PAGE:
It appears there’s some truth to that hunch you had the last time you were filling up, according to petroleum industry experts.
Gas prices have marched higher across Canada this summer even as oil prices have hit multi-year lows, causing a jarring disconnect between crude and gasoline, two commodities that typically move up and down in price in general unison. At least historically.
Prices at the pump are reflecting to some degree the precipitous drop in oil, with the average cost of a litre down 13 per cent compared to last August. But much of the windfall in extra cash economists said would benefit consumers this year is being reclaimed by fuel expenses.
Experts Global News spoke to offered a number of reasons why gas remains relatively expensive amid a glut of cheap oil – high demand from North American motorists; a consumer shift to bigger vehicles; overstretched refineries; as well as the loonie’s sharp decline in recent months.
Another major contributor, according to experts, has been upward pressure on pump prices from big oil firms.
“Integrated” oil companies who own the whole value chain — from oil production to refinement into gas to retail distribution through owned or franchised stations – appear to be hitting consumers at the pump to help offset the revenue hit they’re taking from $40 oil (a 58 per cent plunge from a year ago).
‘That’s why prices at the pump don’t seem to reflect what’s happening with the price of crude’
“That’s why prices at the pump don’t seem to reflect what’s happening with the price of crude,” he said.
The average price for a litre of gas this week was just shy of $1.19, according to Natural Resources Canada. That’s roughly what the average price was last October. Back then, a barrel of oil was selling for around $85 (U.S.). On Friday, West Texas Intermediate slipped below $40/barrel for the first time since 2009 .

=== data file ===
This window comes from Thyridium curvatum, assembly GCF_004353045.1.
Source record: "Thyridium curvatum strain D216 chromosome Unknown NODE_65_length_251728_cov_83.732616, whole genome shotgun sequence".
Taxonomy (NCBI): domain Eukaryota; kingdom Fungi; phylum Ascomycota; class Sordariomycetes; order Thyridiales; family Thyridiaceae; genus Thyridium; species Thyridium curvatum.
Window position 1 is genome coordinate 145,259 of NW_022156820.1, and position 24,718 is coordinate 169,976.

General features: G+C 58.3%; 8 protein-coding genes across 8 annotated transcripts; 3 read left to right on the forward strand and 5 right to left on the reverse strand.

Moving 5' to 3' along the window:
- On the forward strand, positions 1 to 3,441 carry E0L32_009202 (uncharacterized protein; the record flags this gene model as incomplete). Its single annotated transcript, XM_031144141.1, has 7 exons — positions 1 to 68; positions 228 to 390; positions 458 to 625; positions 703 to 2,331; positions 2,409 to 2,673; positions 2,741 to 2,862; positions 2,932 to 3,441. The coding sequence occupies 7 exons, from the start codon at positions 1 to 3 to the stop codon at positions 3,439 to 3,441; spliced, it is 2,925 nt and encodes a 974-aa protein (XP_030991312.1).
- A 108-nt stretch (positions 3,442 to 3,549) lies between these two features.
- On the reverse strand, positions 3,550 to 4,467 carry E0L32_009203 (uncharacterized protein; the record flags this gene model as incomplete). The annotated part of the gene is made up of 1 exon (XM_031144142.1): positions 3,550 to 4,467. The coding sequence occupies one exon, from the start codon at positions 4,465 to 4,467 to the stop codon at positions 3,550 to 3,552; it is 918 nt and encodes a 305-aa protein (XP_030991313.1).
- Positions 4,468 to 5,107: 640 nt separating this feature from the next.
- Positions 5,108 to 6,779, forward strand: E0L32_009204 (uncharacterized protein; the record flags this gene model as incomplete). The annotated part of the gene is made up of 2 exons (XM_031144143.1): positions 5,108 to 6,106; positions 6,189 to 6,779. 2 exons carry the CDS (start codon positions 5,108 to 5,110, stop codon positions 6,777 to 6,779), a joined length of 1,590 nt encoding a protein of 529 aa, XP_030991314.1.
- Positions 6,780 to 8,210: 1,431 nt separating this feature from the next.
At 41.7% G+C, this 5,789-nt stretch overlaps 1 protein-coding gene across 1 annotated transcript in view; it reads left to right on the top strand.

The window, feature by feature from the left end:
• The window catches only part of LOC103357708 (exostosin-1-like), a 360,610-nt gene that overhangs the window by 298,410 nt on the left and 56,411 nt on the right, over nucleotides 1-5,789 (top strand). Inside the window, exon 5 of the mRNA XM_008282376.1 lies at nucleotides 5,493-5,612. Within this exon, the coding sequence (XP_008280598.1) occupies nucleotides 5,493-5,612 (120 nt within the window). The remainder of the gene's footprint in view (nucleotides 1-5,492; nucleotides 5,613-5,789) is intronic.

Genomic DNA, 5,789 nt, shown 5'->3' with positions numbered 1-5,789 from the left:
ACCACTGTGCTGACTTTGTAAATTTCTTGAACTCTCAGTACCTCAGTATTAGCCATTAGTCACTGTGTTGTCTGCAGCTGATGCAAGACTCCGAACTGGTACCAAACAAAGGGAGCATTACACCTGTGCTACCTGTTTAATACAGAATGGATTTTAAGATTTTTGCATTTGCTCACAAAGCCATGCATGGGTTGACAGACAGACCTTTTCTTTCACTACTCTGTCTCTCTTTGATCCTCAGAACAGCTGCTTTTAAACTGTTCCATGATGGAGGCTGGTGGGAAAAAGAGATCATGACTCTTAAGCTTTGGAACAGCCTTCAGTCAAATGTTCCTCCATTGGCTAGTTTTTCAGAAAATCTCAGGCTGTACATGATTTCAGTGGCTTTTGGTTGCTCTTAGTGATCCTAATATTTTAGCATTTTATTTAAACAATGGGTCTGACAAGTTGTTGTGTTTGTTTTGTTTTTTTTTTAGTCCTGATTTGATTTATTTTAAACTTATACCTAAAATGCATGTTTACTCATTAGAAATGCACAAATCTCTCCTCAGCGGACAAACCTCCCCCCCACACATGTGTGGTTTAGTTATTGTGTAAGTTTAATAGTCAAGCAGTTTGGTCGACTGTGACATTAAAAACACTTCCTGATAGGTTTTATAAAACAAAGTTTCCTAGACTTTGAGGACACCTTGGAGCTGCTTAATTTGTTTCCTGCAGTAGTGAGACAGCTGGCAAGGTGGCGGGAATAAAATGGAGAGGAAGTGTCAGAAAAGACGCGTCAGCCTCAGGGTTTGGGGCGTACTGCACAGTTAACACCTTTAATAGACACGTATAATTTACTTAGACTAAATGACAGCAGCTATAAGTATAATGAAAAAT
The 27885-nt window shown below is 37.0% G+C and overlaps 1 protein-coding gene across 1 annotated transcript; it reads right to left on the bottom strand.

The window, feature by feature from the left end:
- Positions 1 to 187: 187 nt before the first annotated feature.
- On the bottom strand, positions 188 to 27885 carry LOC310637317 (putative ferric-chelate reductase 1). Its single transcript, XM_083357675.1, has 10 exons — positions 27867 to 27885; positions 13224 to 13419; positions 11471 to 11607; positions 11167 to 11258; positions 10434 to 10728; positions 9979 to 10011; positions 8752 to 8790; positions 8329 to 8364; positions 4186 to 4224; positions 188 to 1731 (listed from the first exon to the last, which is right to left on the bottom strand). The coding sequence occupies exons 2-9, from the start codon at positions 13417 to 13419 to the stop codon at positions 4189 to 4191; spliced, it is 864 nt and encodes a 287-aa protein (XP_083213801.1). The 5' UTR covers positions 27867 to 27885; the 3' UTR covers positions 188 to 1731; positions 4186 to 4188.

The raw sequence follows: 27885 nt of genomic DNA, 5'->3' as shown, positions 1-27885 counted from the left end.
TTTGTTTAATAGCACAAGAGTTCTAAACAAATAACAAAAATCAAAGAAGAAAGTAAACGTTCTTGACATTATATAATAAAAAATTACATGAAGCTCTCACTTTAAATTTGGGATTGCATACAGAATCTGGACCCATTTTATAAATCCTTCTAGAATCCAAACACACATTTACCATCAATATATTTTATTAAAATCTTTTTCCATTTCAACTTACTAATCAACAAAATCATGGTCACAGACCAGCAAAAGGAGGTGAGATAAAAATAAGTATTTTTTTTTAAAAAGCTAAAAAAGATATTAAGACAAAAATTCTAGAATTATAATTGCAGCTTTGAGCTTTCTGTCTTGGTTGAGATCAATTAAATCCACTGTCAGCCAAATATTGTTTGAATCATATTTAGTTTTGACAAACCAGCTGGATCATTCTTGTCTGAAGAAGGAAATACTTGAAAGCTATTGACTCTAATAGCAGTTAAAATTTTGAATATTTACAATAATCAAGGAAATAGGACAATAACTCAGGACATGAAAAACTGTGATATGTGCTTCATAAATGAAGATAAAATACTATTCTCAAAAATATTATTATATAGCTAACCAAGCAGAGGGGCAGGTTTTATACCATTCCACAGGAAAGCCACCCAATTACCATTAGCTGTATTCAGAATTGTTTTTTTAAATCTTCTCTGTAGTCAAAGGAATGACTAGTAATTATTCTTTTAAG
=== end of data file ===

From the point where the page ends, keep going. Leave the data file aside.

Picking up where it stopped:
The advocacy group has been flooded with queries from Canadians wondering why pump prices have been rising as crude renews a slide that began last fall. “I don’t know what to tell them,” Cran said.
Imperial Oil, Shell and Suncor are the biggest integrated players in Canada. Each operates, either directly or through franchisees, hundreds of stations under the Esso (Imperial), Shell and Petro-Canada (Suncor) banners.
They have kept the bar high at their stations, which has set the tone for others, McKnight said.
“They’re the ones that really establish the market price for gasoline on a daily basis, and the rest just merely follow,” he said.
This is all perfectly above board, according to experts. It’s not price maintenance, something that’s prohibited by competition laws. It’s the market.
Spokespeople for Imperial Oil and Suncor directed questions about industry pricing practices to Canadian Fuels Association, an industry group. Shell did not respond to a request for comment.
Comment from the industry group wasn’t immediately available.
The federal regulatory body has fined franchisees as well as oil companies for engaging in alleged price-fixing schemes in the past (a list of those fines can be found here).
A criminal case is currently before the courts that alleges Irving Oil and its Quebec manager “fixed” retail prices at stations in Victoriaville, Thetford Mines and Sherbrooke.
It isn’t clear whether the Competition Bureau is looking into the widening discrepancy in oil and Canadian gas prices.
The impact on consumers has been more an annoyance than meaningful financial drag so far, experts say. But if economic conditions and employment levels deteriorate through the fall, climbing gas prices could become a bigger issue.
The CAC’s Cran said a deeper probe into industry pricing practices is necessary, but his organization doesn’t have the money to fund a study. Besides, previous attempts from consumer groups haven’t shed much light, he said.
Nevertheless, the consumer association is meeting with bureau officials in early November where the issue is on the agenda.
“I suspect they’re as fed up as we are,” Cran said.